The Trump Indictment and America’s Political Order
Although the US founders conferred on Congress the power – and the duty – to hold presidents accountable for unlawful behavior, structural changes have effectively shifted that function to federal law enforcement. With the indictment of a former president, we will now see whether this arrangement can prevent a constitutional crisis.
CHICAGO – The indictment of a former president is unprecedented in the United States. But Americans – and the world – should get used to it. It was only a matter of time before a US president or former president found himself in legal jeopardy.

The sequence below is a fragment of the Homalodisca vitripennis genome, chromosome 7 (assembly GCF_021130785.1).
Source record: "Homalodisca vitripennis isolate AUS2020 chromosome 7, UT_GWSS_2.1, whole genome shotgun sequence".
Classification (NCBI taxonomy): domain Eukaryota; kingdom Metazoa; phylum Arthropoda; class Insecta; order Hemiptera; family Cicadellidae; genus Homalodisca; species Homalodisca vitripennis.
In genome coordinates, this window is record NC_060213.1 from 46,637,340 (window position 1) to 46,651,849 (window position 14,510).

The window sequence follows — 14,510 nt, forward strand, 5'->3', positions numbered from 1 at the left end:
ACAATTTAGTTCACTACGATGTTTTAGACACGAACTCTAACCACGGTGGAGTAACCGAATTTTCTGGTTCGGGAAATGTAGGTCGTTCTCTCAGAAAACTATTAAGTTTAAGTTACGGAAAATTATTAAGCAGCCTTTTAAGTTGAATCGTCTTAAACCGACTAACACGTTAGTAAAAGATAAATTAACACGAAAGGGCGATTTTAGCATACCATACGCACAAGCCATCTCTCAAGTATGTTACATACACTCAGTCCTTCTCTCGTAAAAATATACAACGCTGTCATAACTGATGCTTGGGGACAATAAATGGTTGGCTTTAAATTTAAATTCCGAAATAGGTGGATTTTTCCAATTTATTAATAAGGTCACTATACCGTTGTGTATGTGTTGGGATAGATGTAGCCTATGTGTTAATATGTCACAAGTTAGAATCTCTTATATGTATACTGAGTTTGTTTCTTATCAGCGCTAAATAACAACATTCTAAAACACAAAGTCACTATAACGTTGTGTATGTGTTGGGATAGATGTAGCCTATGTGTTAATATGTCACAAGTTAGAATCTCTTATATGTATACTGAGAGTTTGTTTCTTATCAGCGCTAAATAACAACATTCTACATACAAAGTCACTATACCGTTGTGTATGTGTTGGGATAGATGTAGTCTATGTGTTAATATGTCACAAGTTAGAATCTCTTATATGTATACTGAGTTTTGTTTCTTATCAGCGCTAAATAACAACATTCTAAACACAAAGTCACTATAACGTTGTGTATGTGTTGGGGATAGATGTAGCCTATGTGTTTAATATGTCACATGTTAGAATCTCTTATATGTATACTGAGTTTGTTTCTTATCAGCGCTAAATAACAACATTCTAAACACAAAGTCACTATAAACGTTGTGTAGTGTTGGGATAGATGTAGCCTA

After all, in 1999, President Bill Clinton was held in contempt of court for what was essentially obstruction of justice, including lying under oath (he barely avoided being indicted for perjury). Similarly, Clinton’s two predecessors, George H.W. Bush and Ronald Reagan, were implicated in an illegal scheme to trade arms for hostages with Iran, though neither was prosecuted.
Richard Nixon almost certainly would have been prosecuted for Watergate-related crimes and bribery after he resigned from office, had he not been pardoned by Gerald Ford. And some people believe that George W. Bush or his subordinates should have been prosecuted for crimes related to their execution of the “War on Terror.”
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